Kia ora koutou. Greetings to you all.
I specifically acknowledge: His Worship the Mayor Alistair Sowman; Bernie Rowe, Chair of the Marlborough Research Trust; and Gerald Hope, Chief Executive, Marlborough Research Centre.
It’s great to be here in sunny Marlborough, particularly after the rough weather we had yesterday in Wellington!
We arrived in Picton this morning where we were welcomed onto the Waikawa marae; we caught up with students at Queen Charlotte College, and then moved on to Marlborough Girls College and a meeting of people from the Top of the South Aviation Business Cluster. That’s just today – and we have a very busy and interesting few days ahead of us.
Regional visits are an opportunity for me to promote the things which are important to New Zealanders – to recognise people who work tirelessly for their communities as volunteers, to celebrate excellence, innovation, and enterprise; and to connect with our rangatahi – because they are the key to our future and we all want the best for them.
With regards to this evening, I can confirm that like most New Zealanders, we like food and beverages. And so we are keen to find out how this Food and Beverage Innovation Cluster works. We are looking forward to hearing about your innovation, the research projects in train and what’s happening in the region’s wine industry. It’s one thing to read all about it, but something else to see and hear it for ourselves.
There must be something in the water here because there seems to be a real pioneering tradition in Marlborough. The region has produced remarkable individuals with vision, determination and resilience; and the flexibility to adapt and innovate.
The first pioneering settlers who came here from Polynesia and settled at the Wairau Bar are the earliest example. They had the know-how and the determination to migrate here over thousands of miles; and the ability and nous to quickly adapt to a completely different environment and flourish.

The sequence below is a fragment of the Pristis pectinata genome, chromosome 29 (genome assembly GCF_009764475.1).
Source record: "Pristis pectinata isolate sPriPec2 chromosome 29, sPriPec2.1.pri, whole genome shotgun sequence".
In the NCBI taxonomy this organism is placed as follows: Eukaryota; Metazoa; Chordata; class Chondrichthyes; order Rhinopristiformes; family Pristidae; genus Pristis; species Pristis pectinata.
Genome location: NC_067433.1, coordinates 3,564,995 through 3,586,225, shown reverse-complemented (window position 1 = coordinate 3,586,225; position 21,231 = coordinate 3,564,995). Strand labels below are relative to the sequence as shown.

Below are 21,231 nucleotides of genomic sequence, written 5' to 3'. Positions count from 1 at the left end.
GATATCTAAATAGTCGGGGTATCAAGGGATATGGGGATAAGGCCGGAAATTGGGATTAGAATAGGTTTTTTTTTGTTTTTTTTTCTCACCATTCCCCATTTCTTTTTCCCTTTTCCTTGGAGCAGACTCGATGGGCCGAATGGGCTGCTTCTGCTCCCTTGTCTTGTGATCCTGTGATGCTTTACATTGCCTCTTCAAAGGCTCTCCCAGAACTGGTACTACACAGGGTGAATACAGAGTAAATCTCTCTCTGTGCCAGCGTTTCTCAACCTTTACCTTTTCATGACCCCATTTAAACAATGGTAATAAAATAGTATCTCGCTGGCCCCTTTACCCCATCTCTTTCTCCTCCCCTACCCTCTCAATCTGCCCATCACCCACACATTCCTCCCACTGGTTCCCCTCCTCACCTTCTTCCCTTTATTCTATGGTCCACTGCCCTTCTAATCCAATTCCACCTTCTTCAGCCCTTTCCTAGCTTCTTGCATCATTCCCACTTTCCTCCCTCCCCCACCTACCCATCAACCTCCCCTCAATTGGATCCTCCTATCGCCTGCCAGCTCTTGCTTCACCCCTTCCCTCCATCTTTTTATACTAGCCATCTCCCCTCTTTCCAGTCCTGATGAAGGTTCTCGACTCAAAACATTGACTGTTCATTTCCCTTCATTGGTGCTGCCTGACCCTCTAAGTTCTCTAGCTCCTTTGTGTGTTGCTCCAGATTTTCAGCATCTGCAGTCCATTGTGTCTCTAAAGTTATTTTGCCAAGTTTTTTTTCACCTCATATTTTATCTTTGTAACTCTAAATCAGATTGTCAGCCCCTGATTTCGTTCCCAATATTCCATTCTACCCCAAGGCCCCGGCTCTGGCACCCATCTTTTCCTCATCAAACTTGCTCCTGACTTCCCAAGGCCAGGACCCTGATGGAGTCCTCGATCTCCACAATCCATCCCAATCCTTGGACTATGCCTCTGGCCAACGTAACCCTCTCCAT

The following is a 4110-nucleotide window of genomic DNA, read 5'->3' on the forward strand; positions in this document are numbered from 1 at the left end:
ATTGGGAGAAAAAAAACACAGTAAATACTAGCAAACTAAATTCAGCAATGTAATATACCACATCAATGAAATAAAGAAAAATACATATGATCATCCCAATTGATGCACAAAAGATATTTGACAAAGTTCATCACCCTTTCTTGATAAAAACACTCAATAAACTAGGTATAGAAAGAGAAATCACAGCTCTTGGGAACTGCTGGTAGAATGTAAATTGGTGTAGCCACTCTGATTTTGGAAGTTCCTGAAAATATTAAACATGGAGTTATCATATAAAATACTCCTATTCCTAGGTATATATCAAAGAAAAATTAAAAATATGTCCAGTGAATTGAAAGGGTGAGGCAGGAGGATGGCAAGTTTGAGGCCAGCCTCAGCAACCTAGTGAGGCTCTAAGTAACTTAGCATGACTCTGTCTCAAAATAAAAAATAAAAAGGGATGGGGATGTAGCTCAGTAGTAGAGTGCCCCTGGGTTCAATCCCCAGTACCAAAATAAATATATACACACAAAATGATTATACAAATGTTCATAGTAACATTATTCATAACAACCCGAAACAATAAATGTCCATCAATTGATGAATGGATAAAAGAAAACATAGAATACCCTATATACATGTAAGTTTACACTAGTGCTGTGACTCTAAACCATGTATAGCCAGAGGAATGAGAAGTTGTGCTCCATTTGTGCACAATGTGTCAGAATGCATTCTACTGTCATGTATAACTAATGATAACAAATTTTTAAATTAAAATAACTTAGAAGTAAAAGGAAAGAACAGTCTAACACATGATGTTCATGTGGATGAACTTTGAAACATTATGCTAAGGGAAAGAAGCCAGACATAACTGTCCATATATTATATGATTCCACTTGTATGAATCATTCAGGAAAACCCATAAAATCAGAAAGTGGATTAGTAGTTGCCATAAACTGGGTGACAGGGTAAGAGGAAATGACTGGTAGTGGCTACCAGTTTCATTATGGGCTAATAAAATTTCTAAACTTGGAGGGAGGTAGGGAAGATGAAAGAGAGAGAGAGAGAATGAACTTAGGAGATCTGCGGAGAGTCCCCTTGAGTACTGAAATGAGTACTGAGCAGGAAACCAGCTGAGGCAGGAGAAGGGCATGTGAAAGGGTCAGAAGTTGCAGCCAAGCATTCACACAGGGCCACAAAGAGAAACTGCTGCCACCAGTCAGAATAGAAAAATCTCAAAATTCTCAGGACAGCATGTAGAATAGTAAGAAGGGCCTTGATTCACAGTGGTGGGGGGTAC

We know there was a reasonably large group of first settlers because of the genetic variation which has shown up in the mitochondrial genomes. Cutting-edge science has helped us understand more about our history.
And here in Marlborough, science, facilitated by the Marlborough Research Centre, is helping us to address issues of the moment. The Centre is helping to secure a better future – by finding new, diverse ways to think about the products that are produced here.
It is hard to imagine Marlborough without vineyards and aquaculture, but of course it took some pretty determined pioneers to get those industries off the ground.
Some far-sighted people in the 1980s came to the realisation that future growth would be assisted by science-based research and a dedicated research centre. In their assessment a research centre would be able to expedite innovation and help the region to respond to particular needs. Everyone, from garlic growers to viticulturists, salmon farmers to orchardists has benefited from the work done here. The advances have been reflected in Marlborough’s substantial contribution towards New Zealand’s reputation and prosperity.
It’s a sign of the times to see increased interest in sustainability and the profitable use of waste products. The Marlborough Grape Marc initiative has highlighted the benefits of working collaboratively to deliver solutions which will benefit everyone.
I am told that the Food and Beverage Innovation Cluster was developed pretty quickly – because you have good networks and key people who were able to sit around a table, come to a decision and act quickly. We will be visiting two of the Cluster members this week – Sanfords and Cuddon Limited.
Manufacturing is also on our agenda because it is the lead industry in the regional economy.
This morning it was great to see how enthusiastic the Queen Charlotte College students were about the aquaculture programme there.
And it was good to hear about the Aviation Business Cluster’s plans and the contribution they will make to growth in this region.
I guess people here will be anticipating that infrastructure development, innovation and value-added industries will deliver more high-value jobs for Marlborough. Certainly that will be good for Marlborough’s young high-achievers.
In closing my remarks, congratulations to the Marlborough District Council, the Marlborough Research Centre and the partners in the Food and Beverage Innovation Cluster for the tremendous progress made to date. I hope the Cluster continues to grow and prosper and I wish you all the very best for your future work.
Kia ora huihui tātou katoa